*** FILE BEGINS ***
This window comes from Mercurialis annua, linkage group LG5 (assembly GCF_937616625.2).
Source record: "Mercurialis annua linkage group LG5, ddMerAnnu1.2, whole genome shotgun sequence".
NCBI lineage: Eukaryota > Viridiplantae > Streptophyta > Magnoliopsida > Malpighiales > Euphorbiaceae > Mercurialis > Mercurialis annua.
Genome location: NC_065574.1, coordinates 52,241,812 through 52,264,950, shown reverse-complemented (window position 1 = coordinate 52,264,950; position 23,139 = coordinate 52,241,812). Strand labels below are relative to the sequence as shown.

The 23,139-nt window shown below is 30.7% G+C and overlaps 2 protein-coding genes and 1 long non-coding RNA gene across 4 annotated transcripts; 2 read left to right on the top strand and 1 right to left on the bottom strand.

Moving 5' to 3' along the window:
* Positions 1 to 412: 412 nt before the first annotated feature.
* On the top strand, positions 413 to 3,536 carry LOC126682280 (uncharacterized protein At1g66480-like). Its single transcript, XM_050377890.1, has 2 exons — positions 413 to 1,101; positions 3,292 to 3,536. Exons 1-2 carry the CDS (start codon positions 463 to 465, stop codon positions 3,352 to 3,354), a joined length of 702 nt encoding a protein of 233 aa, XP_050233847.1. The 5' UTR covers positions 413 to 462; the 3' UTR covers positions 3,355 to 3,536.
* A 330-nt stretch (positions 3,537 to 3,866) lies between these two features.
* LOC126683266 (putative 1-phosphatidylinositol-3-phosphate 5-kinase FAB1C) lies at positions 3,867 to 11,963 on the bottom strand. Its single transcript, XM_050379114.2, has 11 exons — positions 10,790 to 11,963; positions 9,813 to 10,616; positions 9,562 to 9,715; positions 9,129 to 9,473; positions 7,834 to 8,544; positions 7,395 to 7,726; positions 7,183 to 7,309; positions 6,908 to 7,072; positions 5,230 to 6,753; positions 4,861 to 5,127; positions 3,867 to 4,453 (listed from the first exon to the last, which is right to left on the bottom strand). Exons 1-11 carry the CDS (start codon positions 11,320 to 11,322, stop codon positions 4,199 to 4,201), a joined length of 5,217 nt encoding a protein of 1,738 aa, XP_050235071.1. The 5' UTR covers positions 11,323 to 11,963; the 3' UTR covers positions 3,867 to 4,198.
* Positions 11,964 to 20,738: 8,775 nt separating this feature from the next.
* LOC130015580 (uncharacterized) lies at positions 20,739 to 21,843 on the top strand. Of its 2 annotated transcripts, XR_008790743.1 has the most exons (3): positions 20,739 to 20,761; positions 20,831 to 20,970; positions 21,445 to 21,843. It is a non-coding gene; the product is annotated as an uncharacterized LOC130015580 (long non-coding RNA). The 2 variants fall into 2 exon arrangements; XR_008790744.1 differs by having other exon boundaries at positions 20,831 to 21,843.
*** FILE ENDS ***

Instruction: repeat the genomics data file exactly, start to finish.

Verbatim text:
This window comes from Mercurialis annua, linkage group LG5 (assembly GCF_937616625.2).
Source record: "Mercurialis annua linkage group LG5, ddMerAnnu1.2, whole genome shotgun sequence".
NCBI lineage: Eukaryota > Viridiplantae > Streptophyta > Magnoliopsida > Malpighiales > Euphorbiaceae > Mercurialis > Mercurialis annua.
Genome location: NC_065574.1, coordinates 52,241,812 through 52,264,950, shown reverse-complemented (window position 1 = coordinate 52,264,950; position 23,139 = coordinate 52,241,812). Strand labels below are relative to the sequence as shown.

The 23,139-nt window shown below is 30.7% G+C and overlaps 2 protein-coding genes and 1 long non-coding RNA gene across 4 annotated transcripts; 2 read left to right on the top strand and 1 right to left on the bottom strand.

Moving 5' to 3' along the window:
* Positions 1 to 412: 412 nt before the first annotated feature.
* On the top strand, positions 413 to 3,536 carry LOC126682280 (uncharacterized protein At1g66480-like). Its single transcript, XM_050377890.1, has 2 exons — positions 413 to 1,101; positions 3,292 to 3,536. Exons 1-2 carry the CDS (start codon positions 463 to 465, stop codon positions 3,352 to 3,354), a joined length of 702 nt encoding a protein of 233 aa, XP_050233847.1. The 5' UTR covers positions 413 to 462; the 3' UTR covers positions 3,355 to 3,536.
* A 330-nt stretch (positions 3,537 to 3,866) lies between these two features.
* LOC126683266 (putative 1-phosphatidylinositol-3-phosphate 5-kinase FAB1C) lies at positions 3,867 to 11,963 on the bottom strand. Its single transcript, XM_050379114.2, has 11 exons — positions 10,790 to 11,963; positions 9,813 to 10,616; positions 9,562 to 9,715; positions 9,129 to 9,473; positions 7,834 to 8,544; positions 7,395 to 7,726; positions 7,183 to 7,309; positions 6,908 to 7,072; positions 5,230 to 6,753; positions 4,861 to 5,127; positions 3,867 to 4,453 (listed from the first exon to the last, which is right to left on the bottom strand). Exons 1-11 carry the CDS (start codon positions 11,320 to 11,322, stop codon positions 4,199 to 4,201), a joined length of 5,217 nt encoding a protein of 1,738 aa, XP_050235071.1. The 5' UTR covers positions 11,323 to 11,963; the 3' UTR covers positions 3,867 to 4,198.
* Positions 11,964 to 20,738: 8,775 nt separating this feature from the next.
* LOC130015580 (uncharacterized) lies at positions 20,739 to 21,843 on the top strand. Of its 2 annotated transcripts, XR_008790743.1 has the most exons (3): positions 20,739 to 20,761; positions 20,831 to 20,970; positions 21,445 to 21,843. It is a non-coding gene; the product is annotated as an uncharacterized LOC130015580 (long non-coding RNA). The 2 variants fall into 2 exon arrangements; XR_008790744.1 differs by having other exon boundaries at positions 20,831 to 21,843.